Philley extended his streak to nine in a row, then a National League record, when he connected in his first appearance of 1959. He elaborated on his approach to pinch hitting in a 1959 interview with Ed Wilks of the Associated Press: “I walk to the plate with all the confidence in the world. I figure I’ve got only one shot at it. I relax as much as possible, yet manage to bear down. Of course, it helps to know the opposing pitchers. I study them as much as I can,” he said.
Another Phillies pinch hitter, Del Unser, also set a major league record.
In 1979, Unser hit home runs in three straight at-bats as a pinch hitter, breaking a record formerly held by 22 players. The last of them, a three-run blow off Rollie Fingers of the San Diego Padres, capped a five-run, ninth-inning rally that gave the Phillies a 6-5 win.
Cleveland’s Bob Lemon started out as an outfielder and was converted into a pitcher, but he remembered how to hit. Managers used him frequently to bat for others: in his career, Lemon went 31-109. Don Drysdale was one of the best hitters on the Los Angeles Dodgers, and Walter Alston used him to bat for other pitchers.
Justin Turner of the Boston Red Sox is the leader of active players with the most pinch hits, with 48. Earlier in his career, before he became an everyday player, he was a busy pinch hitting.
“I loved it,” said Turner, who is Boston’s primary DH. “It was how I contributed to the game, otherwise if I’m not pinch hitting I’m not doing anything to help my team win.”
Turner made his major league debut as a pinch hitter in a game at Fenway Park on September 8, 2009. The Baltimore Orioles manager sent the recent call-up to bat for Melvin Mora and to face Red Sox starter, Clay Bucholtz.
“I remember standing on deck, I was so nervous and my heart was beating so fast, I could barely hold the bat up. I stepped into the box. Victor Martinez (Red Sox catcher) asks me if this is my first at-bat, and I say yeah, and he says good luck, have a great career, and Clay shakes him off twice and throws me a 0-0 curve ball in an 8-0 game in the eighth inning with no one on base and one out. So I end up getting in a 2-2 count. I made up my mind before he even came set (to) swing and swing as hard as I could, and I think I fouled a ball off, and he threw me a 2-2 changeup which I didn’t know he had thrown to righties. I swung and missed,” he recalled.
Justin Turner #2 of the Boston Red Sox takes batting practice before a game against the St. Louis Cardinals on May 12, 2023 at Fenway Park in Boston, Massachusetts. (Photo by Maddie Malhotra/Boston Red Sox/Getty Images)
This season, Turner has had one at-bat as a pinch hitter, in which he flew out to the wall in center field.
If a pinch hitter has to figure out how to deal with a pitcher, pitchers have to figure out how to deal with good pinch hitters.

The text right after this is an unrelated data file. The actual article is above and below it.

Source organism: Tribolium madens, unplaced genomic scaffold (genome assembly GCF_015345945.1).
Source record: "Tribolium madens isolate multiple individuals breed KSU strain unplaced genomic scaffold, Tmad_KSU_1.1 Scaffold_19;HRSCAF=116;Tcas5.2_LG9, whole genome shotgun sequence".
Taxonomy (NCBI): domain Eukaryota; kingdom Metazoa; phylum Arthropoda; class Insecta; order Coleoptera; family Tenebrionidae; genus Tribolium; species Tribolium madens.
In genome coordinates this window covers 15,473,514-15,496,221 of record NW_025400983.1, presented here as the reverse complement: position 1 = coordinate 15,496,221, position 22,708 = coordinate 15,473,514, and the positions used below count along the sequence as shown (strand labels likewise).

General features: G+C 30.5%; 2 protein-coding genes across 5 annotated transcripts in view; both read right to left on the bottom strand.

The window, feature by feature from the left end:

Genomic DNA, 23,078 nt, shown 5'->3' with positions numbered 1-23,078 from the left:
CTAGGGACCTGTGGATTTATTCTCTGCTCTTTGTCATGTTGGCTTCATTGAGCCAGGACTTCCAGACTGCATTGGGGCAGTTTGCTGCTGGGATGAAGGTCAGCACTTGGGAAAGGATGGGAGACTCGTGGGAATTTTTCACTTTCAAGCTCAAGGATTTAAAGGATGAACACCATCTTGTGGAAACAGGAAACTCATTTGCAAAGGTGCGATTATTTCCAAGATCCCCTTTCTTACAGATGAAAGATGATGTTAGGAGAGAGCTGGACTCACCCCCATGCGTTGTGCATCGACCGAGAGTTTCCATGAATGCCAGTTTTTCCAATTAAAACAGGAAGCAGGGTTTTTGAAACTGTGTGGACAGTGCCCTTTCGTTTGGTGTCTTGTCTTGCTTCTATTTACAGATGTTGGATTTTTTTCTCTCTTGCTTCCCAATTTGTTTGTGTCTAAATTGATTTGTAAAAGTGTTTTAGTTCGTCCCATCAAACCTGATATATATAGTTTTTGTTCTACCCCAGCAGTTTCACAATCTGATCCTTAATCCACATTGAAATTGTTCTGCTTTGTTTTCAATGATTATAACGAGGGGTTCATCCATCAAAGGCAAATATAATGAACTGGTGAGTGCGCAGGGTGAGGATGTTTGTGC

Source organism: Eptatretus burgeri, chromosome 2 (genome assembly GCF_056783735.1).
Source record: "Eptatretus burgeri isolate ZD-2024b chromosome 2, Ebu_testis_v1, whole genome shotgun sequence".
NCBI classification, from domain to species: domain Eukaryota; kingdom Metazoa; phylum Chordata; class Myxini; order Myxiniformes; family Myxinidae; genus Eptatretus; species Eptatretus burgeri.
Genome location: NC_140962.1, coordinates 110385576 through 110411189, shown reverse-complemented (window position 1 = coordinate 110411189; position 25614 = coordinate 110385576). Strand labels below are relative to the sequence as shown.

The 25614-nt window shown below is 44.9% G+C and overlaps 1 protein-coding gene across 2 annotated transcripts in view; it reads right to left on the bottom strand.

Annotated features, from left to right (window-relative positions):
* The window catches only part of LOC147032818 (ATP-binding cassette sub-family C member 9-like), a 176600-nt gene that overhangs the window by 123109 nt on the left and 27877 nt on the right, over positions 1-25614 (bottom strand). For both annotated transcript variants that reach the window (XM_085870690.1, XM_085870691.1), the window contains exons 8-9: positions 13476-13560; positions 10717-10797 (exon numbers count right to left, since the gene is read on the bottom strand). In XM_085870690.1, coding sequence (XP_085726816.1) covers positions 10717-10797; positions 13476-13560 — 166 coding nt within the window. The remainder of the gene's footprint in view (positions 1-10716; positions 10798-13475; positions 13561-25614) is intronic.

“I don’t think people realize just how difficult those guys could be, pesky isn’t even the right word, I just think sometimes those guys are flat-out great hitters,” said Lidge, who closed for the Houston Astros and Philadelphia Phillies. ”They’re a vital part of any team and have been.”
“I’m facing the bottom part of the order, you’re never truly facing the bottom part of the order late in the game because the pitcher or a weaker hitting position player might get pinch hit towards the end of the game,“ said Lidge. “So you’re facing a guy who’s basically prepped to face you the entire game, knows everything you throw. The matchup is tailored just right to match up for the pinch hitter. You know he’s going to work the count, this is his one at-bat for the day, and he’s probably not going to go up there and swing at the first pitch and harmlessly ground out, he’s going to work the at-bat, and so navigating pinch hitters is a real thing for relief pitchers. It’s a really tough task, and we have to be conscious of those guys and their patterns as well.”
One of the most controversial decisions to use a pinch hitter was made by San Diego Padres manager Preston Gomez on July 21, 1970, in a game against the New York Mets.
Padres starter Clay Kirby allowed a run in the first inning on a walk, two steals, and a groundout, and was trailing 1-0 in the bottom of the eighth inning. But he had not allowed a hit. With two out in the eighth and the Mets still leading 1-0, Kirby was in the on-deck circle while Bob Barton was at bat against Jim McAndrew. Gomez called Kirby back to the dugout and replaced him with Cito Gaston, usually a starter but who had sat out with a strained leg muscle.
“The Mets bench just gasped in disbelief,” Tom Seaver said. “I personally would have let him hit. If the pennant race was involved, no. But in this situation, yes.”
Gomez’s decision was met with boos and the reaction got worse when Gaston, pinch hitting for the first time all year, struck out swinging. Against reliever, Jack Baldschun, the Mets scored two more runs in the ninth inning and won the game 3-0.
According to one writer, Gomez’s decision to remove Kirby was met with mixed postgame reactions from both organizations and around baseball. Padres President Buzzie Bavasi wanted Kirby to stay in the game. He said: “I want to win more than anybody and I don’t second-guess him. But it’s once in a lifetime for the kid.”
Gomez stood by his decision.
“It would have been the easy way for me to let the kid go up and hit,” Gomez said. “I don’t play for the fans. I play to win. In fact, if Ed Spiezio had led off the eighth with a hit, I would have bunted him over to second and then pinch hit for the pitcher.”
In The Sporting News, Paul Cour wrote that “at first, Kirby was visibly disturbed at being denied the chance to make the record book; but, by the time he met the press, he was calm and gracious.”
“I was a little surprised,” Kirby said, “but he’s the manager and he has to make a decision. I’m only 22 and I’ll have plenty of time to pitch a no-hitter.” Kirby added: “Everyone wants to pitch a no-hitter and I was so close.”
Jerome Holtzman wrote in The Sporting News that Gomez had “revealed that he received a letter from Al Lopez, the former White Sox pilot. Lopez congratulated Gomez on his decision to lift Clay Kirby, even though Kirby had a no-hitter going. Al wrote: ‘What you did shows courage and besides, it was the best thing to do.’”
According to Cour, “Within seconds of Gomez’s decision, the Padres and newspaper switchboards were swamped with calls. Most of the callers were yelling for Gomez’s scalp.”
“I would never second-guess myself,” Gomez said. “And I can always go home after a game and sleep, figuring I did what I thought was right.”
Now, managers will never have to agonize about making a decision like Gomez’s. If the pitcher never has to bat, there’s no need to pinch hit for him.